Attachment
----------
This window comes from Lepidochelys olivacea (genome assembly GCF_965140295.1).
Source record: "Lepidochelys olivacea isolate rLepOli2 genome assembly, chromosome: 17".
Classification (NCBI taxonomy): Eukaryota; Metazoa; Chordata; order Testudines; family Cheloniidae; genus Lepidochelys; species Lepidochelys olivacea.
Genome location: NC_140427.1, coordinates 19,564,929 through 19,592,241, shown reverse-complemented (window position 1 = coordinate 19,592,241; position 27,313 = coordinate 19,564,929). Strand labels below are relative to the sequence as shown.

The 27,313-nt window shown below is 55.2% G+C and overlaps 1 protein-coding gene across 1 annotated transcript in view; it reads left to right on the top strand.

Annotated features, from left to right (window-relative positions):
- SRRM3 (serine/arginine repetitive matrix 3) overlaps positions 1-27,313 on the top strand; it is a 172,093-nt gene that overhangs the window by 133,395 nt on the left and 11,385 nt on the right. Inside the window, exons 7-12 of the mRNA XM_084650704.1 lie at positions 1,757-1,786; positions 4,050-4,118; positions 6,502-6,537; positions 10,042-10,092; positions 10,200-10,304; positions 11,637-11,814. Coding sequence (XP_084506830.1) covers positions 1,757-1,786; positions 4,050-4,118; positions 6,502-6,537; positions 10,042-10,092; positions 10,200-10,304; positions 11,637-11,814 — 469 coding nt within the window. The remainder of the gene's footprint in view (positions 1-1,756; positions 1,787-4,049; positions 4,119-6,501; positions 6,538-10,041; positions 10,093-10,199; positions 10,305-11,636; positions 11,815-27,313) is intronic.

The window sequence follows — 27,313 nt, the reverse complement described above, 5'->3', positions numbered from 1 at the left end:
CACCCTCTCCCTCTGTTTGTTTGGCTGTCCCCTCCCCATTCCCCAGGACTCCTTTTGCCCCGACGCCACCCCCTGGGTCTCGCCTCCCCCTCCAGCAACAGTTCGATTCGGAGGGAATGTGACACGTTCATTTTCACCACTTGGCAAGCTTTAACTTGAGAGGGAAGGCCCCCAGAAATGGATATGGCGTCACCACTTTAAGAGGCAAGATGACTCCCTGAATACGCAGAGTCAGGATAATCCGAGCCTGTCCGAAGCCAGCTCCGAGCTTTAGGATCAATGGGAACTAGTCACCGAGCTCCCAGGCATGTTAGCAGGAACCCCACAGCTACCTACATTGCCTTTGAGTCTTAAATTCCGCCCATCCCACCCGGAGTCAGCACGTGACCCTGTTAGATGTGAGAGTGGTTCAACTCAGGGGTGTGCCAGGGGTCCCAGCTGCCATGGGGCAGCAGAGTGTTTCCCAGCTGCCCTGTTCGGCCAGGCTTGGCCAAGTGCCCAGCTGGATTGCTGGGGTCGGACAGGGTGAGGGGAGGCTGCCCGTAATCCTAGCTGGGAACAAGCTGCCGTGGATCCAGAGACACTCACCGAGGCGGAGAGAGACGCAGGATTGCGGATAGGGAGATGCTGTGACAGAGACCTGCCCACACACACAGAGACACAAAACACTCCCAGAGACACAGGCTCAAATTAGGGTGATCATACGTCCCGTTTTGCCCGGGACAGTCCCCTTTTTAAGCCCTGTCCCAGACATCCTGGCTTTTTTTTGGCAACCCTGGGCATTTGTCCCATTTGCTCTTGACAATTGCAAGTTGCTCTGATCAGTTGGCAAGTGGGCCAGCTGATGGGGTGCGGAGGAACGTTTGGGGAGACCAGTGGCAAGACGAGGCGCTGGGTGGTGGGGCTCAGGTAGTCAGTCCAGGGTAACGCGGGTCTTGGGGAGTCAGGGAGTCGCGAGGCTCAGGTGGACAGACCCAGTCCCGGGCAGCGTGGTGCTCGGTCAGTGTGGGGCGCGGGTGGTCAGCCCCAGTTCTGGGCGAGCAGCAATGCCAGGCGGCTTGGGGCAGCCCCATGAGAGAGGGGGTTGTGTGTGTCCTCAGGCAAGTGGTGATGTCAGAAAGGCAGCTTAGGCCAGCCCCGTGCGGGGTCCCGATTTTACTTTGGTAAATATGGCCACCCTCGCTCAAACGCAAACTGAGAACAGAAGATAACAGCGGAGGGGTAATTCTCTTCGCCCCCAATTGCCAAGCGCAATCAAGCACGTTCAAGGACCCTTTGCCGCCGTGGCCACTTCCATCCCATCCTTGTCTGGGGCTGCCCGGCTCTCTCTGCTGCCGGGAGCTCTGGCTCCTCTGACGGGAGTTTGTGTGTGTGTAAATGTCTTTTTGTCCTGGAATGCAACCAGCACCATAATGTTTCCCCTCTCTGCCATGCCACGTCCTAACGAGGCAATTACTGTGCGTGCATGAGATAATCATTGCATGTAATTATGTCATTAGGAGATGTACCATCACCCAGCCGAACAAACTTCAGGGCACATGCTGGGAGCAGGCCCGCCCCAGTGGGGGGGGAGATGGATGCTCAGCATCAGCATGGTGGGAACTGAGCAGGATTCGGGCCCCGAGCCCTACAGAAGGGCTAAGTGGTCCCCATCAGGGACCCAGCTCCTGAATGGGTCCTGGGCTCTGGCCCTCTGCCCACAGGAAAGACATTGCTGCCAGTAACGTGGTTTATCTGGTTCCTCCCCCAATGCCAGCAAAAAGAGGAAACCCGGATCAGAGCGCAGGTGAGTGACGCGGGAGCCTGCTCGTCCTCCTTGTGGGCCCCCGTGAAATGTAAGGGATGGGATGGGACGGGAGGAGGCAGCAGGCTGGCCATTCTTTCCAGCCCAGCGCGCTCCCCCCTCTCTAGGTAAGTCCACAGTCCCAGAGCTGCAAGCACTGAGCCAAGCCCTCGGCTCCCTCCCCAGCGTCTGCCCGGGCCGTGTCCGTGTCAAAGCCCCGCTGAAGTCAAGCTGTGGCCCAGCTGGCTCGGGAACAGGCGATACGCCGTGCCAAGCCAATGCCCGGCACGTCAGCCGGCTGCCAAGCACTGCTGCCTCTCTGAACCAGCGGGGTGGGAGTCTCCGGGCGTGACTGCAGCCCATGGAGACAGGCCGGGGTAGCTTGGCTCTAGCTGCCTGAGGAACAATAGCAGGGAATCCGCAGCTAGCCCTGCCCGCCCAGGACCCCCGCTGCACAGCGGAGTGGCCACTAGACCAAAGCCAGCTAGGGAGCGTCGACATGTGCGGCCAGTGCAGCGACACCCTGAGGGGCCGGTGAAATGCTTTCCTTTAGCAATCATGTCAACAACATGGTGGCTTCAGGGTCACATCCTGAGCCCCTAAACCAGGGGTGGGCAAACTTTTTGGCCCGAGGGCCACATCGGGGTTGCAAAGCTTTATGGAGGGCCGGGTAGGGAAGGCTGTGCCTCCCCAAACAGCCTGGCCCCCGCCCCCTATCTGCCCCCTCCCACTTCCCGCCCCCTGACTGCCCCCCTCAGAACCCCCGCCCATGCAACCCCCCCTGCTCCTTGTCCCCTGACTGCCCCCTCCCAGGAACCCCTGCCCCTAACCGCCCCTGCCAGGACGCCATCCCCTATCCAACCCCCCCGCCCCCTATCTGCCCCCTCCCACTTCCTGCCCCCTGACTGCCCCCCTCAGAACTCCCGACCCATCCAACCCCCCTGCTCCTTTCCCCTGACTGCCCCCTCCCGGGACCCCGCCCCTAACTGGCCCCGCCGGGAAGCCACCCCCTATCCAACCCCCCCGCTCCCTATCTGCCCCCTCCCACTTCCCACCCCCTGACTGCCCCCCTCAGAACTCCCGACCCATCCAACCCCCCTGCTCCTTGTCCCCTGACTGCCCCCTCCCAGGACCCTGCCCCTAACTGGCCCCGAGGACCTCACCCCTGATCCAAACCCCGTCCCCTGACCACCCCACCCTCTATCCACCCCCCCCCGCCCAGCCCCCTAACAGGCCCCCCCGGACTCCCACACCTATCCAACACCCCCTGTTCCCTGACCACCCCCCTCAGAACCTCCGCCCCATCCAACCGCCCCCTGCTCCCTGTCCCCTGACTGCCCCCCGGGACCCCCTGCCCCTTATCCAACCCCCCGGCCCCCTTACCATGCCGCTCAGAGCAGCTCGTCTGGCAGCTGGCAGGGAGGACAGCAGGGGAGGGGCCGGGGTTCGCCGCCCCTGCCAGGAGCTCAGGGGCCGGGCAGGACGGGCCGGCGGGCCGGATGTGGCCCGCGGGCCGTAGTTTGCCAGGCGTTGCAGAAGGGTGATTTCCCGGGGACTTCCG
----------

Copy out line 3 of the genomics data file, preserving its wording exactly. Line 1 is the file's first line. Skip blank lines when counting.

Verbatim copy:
Classification (NCBI taxonomy): Eukaryota; Metazoa; Chordata; order Testudines; family Cheloniidae; genus Lepidochelys; species Lepidochelys olivacea.